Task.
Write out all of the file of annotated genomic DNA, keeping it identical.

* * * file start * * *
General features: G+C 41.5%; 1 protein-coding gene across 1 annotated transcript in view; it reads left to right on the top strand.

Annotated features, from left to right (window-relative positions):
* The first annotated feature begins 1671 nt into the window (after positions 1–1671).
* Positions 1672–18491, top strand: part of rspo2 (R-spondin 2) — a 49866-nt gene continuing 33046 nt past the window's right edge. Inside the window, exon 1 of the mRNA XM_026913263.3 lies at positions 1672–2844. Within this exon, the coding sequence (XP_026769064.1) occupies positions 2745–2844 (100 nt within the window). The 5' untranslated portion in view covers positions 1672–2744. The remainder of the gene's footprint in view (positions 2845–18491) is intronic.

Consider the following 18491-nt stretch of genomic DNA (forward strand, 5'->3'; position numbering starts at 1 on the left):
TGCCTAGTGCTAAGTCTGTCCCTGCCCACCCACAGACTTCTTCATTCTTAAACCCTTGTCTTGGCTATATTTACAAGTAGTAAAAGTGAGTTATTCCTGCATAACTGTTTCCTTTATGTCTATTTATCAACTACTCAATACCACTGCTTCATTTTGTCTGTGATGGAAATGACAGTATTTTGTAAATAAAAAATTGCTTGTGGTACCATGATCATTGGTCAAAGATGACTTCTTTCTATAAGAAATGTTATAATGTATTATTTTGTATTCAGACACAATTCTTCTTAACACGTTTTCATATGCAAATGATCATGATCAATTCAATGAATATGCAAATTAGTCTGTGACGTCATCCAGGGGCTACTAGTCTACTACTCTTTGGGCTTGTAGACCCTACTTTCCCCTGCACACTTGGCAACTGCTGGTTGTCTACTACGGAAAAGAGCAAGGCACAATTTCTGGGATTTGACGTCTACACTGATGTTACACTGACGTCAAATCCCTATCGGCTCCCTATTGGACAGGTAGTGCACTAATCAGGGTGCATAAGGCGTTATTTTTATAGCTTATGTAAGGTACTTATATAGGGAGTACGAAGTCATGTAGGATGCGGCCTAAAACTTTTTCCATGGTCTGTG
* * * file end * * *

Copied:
General features: G+C 41.5%; 1 protein-coding gene across 1 annotated transcript in view; it reads left to right on the top strand.

Annotated features, from left to right (window-relative positions):
* The first annotated feature begins 1671 nt into the window (after positions 1–1671).
* Positions 1672–18491, top strand: part of rspo2 (R-spondin 2) — a 49866-nt gene continuing 33046 nt past the window's right edge. Inside the window, exon 1 of the mRNA XM_026913263.3 lies at positions 1672–2844. Within this exon, the coding sequence (XP_026769064.1) occupies positions 2745–2844 (100 nt within the window). The 5' untranslated portion in view covers positions 1672–2744. The remainder of the gene's footprint in view (positions 2845–18491) is intronic.

Consider the following 18491-nt stretch of genomic DNA (forward strand, 5'->3'; position numbering starts at 1 on the left):
TGCCTAGTGCTAAGTCTGTCCCTGCCCACCCACAGACTTCTTCATTCTTAAACCCTTGTCTTGGCTATATTTACAAGTAGTAAAAGTGAGTTATTCCTGCATAACTGTTTCCTTTATGTCTATTTATCAACTACTCAATACCACTGCTTCATTTTGTCTGTGATGGAAATGACAGTATTTTGTAAATAAAAAATTGCTTGTGGTACCATGATCATTGGTCAAAGATGACTTCTTTCTATAAGAAATGTTATAATGTATTATTTTGTATTCAGACACAATTCTTCTTAACACGTTTTCATATGCAAATGATCATGATCAATTCAATGAATATGCAAATTAGTCTGTGACGTCATCCAGGGGCTACTAGTCTACTACTCTTTGGGCTTGTAGACCCTACTTTCCCCTGCACACTTGGCAACTGCTGGTTGTCTACTACGGAAAAGAGCAAGGCACAATTTCTGGGATTTGACGTCTACACTGATGTTACACTGACGTCAAATCCCTATCGGCTCCCTATTGGACAGGTAGTGCACTAATCAGGGTGCATAAGGCGTTATTTTTATAGCTTATGTAAGGTACTTATATAGGGAGTACGAAGTCATGTAGGATGCGGCCTAAAACTTTTTCCATGGTCTGTG